Lastly, with Flusser’s final “analogy” of truth and lie, Nietzsche’s own “On Truth and Lie” is revealed as the secret text of the “orgasmic, orphic, and artistic” vampyroteuthis (53). For this, however, we must first understand the peculiarly glandular forms of historicity and communication characteristic of the vampyroteuthis.

 

Historicity, Language, and Short Circuiting Artefacts

Here, the vampyroteuthis shares much with Bernard Stiegler, arguing that humanity rests far too heavily upon its inanimate mnemonic crutches. As a result of this “blunder,” human history can never be “genuine” insofar as it can never be “properly intersubjective” (50). However, whereas Stiegler argues that the danger concerning the transfer of human knowledge onto “psychotechnologies” is the defining characteristic of our current information age, Flusser, by contrast, suggests that all of human history is a failure, presumably because human history has always contained this tendency for exporting information onto mnemonic aids. While this is indeed the case (and not only for human animals), what Flusser regards as a “properly” intersubjective and thus genuine history sounds suspiciously like a romantic return to some mythical notion of “oral history.”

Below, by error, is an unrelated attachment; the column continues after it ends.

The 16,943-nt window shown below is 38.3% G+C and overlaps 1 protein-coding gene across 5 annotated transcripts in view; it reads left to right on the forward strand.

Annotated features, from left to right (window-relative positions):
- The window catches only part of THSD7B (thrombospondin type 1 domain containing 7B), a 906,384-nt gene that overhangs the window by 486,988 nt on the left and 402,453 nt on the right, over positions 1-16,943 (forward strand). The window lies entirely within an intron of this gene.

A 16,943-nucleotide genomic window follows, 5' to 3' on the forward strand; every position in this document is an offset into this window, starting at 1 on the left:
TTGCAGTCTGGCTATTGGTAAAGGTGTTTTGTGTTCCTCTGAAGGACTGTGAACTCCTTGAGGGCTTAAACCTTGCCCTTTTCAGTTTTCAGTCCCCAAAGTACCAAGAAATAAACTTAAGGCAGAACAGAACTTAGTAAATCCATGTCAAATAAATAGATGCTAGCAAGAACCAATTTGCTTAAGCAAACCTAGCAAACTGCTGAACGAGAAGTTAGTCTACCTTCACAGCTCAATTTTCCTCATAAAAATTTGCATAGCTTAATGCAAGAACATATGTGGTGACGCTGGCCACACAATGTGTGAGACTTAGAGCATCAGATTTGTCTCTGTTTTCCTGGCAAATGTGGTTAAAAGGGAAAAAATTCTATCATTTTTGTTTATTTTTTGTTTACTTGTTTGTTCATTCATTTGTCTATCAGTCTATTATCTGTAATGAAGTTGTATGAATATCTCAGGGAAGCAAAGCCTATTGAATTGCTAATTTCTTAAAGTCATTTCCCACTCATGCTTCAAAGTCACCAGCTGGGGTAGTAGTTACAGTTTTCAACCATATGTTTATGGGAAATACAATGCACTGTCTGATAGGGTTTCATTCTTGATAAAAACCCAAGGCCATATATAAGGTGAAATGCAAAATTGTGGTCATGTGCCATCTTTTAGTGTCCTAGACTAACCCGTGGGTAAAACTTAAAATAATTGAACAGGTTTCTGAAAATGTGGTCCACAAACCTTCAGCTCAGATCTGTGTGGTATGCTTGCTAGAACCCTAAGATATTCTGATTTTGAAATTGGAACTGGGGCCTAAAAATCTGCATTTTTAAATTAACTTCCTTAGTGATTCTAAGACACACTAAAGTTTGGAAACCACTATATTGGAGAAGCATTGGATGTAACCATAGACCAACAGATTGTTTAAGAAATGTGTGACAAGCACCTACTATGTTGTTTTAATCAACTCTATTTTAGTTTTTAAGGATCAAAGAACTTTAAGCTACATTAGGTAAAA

That aside, the intersubjectivity of the vampyroteuthis is particularly interesting insofar as the media of transmission are the glands, making vampyroteuthic history “a glandular history, a history of secretions” (50-51). This glandular historicity, moreover, in being opposed to human historiology, represents a constitutive difference, thus allowing Flusser to (apparently) maintain a traditional human exceptionalism based upon possession of second-order language. I parenthetically mark this “difference” as mere appearance, as Flusser himself insists that vampyroteuthic displays of colour in fact constitute a chromatic language that is intraspecific, one that gives “outward expression to the inner thoughts” (51). It remains to ask, of course, not only how such a language is not a “language,” but also as to how such “inner thoughts” might themselves be formulated if the vampyroteuthis lacks a “proper” language and, indeed, how one could ever tell a “proper” language from an “improper” one. Once again, Nietzsche’s notion of translation offers a timely corrective on this point.